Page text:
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EXEC71-015: Economics For Decision Making September 2017 [Intensive - Weeks 5 and 10]

General information

This course introduces the analytical tools and theories used for managerial decisions in economic issues relevant with consumers and firms. The course will analyse economic behaviour of individuals, consumers and firms and explore how their interactions in markets affect managerial decisions in the light of consumption and production decisions. The course offers tools of analysis on optimal allocation of resources from the manager’s point of view subject to the government policies such as taxes and subsidies. This course discusses the manager’s roles in pricing strategies, converting high value from low value assets, market segmentation, product differentiation and product complementarities. This course also provides insights to cooperative and non-cooperative solutions of firms in specific situations subject to the welfare of society.


Academic unit:Bond Business School
Subject code:EXEC71-015
Subject title:Markets and Organisations
Subject level:Postgraduate
Semester/Year:September 2017
Credit points:10

Delivery & attendance

Delivery mode:


Workload items:
  • Seminar: x1 (Total hours: 5) - Seminar 1 (Monday Morning)
  • Seminar: x1 (Total hours: 5) - Seminar 2 (Tuesday Morning)
  • Seminar: x1 (Total hours: 5) - Seminar 3 (Wednesday Morning)
  • Seminar: x1 (Total hours: 5) - Seminar 4 (Thursday Morning)
  • Seminar: x1 (Total hours: 5) - Seminar 5 (Friday Morning)
  • Seminar: x1 (Total hours: 5) - Seminar 6 (Saturday Morning)
  • Seminar: x1 (Total hours: 5) - Seminar 7 (Sunday Morning)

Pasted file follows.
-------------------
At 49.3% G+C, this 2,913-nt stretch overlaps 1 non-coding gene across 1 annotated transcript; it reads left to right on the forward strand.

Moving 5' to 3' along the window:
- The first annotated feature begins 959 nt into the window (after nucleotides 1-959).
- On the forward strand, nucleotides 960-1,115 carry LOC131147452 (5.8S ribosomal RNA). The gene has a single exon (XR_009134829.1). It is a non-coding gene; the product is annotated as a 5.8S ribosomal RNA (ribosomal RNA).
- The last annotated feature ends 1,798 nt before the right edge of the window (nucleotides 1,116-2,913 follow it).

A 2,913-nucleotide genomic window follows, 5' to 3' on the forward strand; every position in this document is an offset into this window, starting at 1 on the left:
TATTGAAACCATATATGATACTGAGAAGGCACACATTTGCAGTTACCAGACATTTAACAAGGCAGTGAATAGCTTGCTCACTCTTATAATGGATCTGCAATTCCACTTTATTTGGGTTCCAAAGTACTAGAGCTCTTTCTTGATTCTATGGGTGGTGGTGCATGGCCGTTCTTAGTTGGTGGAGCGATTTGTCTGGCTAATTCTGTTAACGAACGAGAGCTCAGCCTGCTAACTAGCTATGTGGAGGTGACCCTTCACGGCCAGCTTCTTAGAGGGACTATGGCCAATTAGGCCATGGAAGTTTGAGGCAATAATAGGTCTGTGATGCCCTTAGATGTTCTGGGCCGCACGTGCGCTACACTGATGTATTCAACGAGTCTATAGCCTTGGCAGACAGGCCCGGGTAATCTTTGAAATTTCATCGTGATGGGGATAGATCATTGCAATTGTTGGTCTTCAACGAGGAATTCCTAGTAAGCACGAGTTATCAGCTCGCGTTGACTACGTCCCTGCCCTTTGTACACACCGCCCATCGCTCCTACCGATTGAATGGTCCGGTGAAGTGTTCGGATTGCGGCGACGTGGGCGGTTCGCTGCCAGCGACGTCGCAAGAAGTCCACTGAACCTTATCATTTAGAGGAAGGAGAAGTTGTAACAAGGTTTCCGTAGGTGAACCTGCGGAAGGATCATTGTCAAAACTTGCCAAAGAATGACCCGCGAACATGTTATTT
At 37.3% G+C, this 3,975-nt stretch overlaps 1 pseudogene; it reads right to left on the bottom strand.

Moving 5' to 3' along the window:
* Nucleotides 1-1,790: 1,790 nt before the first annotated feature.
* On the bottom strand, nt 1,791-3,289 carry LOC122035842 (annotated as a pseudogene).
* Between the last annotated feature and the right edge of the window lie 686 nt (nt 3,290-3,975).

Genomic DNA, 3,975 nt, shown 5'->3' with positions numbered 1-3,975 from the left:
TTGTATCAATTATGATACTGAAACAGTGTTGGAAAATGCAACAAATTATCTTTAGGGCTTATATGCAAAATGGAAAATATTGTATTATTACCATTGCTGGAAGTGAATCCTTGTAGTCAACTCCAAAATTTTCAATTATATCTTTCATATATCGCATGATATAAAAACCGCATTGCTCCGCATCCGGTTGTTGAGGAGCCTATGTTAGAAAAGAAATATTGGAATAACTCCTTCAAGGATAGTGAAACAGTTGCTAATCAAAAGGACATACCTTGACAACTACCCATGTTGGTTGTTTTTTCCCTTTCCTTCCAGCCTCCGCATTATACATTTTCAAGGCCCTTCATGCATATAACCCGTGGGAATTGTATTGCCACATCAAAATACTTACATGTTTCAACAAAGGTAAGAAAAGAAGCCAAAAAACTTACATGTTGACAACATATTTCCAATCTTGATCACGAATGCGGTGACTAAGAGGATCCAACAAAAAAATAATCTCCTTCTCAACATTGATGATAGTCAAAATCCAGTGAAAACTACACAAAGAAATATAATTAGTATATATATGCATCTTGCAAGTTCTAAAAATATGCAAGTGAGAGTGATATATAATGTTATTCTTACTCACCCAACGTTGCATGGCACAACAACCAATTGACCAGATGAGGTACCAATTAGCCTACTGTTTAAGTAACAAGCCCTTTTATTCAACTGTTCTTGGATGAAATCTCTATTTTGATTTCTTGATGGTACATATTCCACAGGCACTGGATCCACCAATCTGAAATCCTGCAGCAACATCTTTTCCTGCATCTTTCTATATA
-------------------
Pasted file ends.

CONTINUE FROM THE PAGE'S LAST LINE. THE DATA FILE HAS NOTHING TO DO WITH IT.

• Seminar: x1 (Total hours: 5) - Seminar 8 (Sunday Morning) Week 10
  • Personal Study Hours: x12 (Total hours: 72) - Study time and reviewing materials
Attendance and learning activities: Subject delivered in intensive mode (Week 5 and 10). Students need to attend all seminars to be able to complete assessment activities.


Prescribed resources:
  • Joshua Gans,Stephen King,Robin Ellen Stonecash,Jan Libich,N. Gregory Mankiw,Martin Byford (2015). Principles of Economics. 6th, CENGAGE LEARNING
After enrolment, students can check the Books and Tools area in iLearn for the full Resource List.
[email protected] & Email:[email protected] is the online learning environment at Bond University and is used to provide access to subject materials, lecture recordings and detailed subject information regarding the subject curriculum, assessment and timing. Both iLearn and the Student Email facility are used to provide important subject notifications. Additionally, official correspondence from the University will be forwarded to students’ Bond email account and must be monitored by the student.

To access these services, log on to the Student Portal from the Bond University website as

Enrolment requirements

Requisites: ?


Restrictions: ? This subject is not available to
  • Study Abroad Students

This subject is not available as a general elective. To be eligible for enrolment, the subject must be specified in the students’ program structure.

Assurance of learning

Assurance of Learning means that universities take responsibility for creating, monitoring and updating curriculum, teaching and assessment so that students graduate with the knowledge, skills and attributes they need for employability and/or further study.

At Bond University, we carefully develop subject and program outcomes to ensure that student learning in each subject contributes to the whole student experience. Students are encouraged to carefully read and consider subject and program outcomes as combined elements.

Program Learning Outcomes (PLOs)

Program Learning Outcomes provide a broad and measurable set of standards that incorporate a range of knowledge and skills that will be achieved on completion of the program. If you are undertaking this subject as part of a degree program, you should refer to the relevant degree program outcomes and graduate attributes as they relate to this subject.

Find your program

Subject Learning Outcomes (SLOs)

On successful completion of this subject the learner will be able to:
  1. Graduates will develop a sound knowledge of their discipline and the ability to critically evaluate, manage, reflect on, integrate and qualify to apply skills.
  2. Graduates will have gained the skills to contribute to their discipline or profession as an effective leader and as a member of collaborative, cooperative and successful teams.
  3. Graduates will have gained the skills to communicate effectively with their profession, their peers and the wider community.